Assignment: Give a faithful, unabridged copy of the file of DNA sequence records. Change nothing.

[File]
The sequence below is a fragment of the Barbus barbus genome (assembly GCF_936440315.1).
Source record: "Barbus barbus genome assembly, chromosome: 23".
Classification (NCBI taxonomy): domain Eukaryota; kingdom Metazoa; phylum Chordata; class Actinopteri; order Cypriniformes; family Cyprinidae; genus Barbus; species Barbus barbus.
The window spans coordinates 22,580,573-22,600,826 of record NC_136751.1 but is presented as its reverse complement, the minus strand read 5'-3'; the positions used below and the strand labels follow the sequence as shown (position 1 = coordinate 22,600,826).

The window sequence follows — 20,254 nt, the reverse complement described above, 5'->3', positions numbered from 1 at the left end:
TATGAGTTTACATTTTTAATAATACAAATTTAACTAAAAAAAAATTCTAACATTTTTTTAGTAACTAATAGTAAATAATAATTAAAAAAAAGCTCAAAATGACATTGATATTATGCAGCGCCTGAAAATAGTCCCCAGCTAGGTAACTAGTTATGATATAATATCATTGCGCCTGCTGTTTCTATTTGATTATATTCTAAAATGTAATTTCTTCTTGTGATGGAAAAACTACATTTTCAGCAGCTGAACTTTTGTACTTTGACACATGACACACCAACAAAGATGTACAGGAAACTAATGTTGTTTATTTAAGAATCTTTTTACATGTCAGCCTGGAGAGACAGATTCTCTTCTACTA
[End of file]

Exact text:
The sequence below is a fragment of the Barbus barbus genome (assembly GCF_936440315.1).
Source record: "Barbus barbus genome assembly, chromosome: 23".
Classification (NCBI taxonomy): domain Eukaryota; kingdom Metazoa; phylum Chordata; class Actinopteri; order Cypriniformes; family Cyprinidae; genus Barbus; species Barbus barbus.
The window spans coordinates 22,580,573-22,600,826 of record NC_136751.1 but is presented as its reverse complement, the minus strand read 5'-3'; the positions used below and the strand labels follow the sequence as shown (position 1 = coordinate 22,600,826).

The window sequence follows — 20,254 nt, the reverse complement described above, 5'->3', positions numbered from 1 at the left end:
TATGAGTTTACATTTTTAATAATACAAATTTAACTAAAAAAAAATTCTAACATTTTTTTAGTAACTAATAGTAAATAATAATTAAAAAAAAGCTCAAAATGACATTGATATTATGCAGCGCCTGAAAATAGTCCCCAGCTAGGTAACTAGTTATGATATAATATCATTGCGCCTGCTGTTTCTATTTGATTATATTCTAAAATGTAATTTCTTCTTGTGATGGAAAAACTACATTTTCAGCAGCTGAACTTTTGTACTTTGACACATGACACACCAACAAAGATGTACAGGAAACTAATGTTGTTTATTTAAGAATCTTTTTACATGTCAGCCTGGAGAGACAGATTCTCTTCTACTA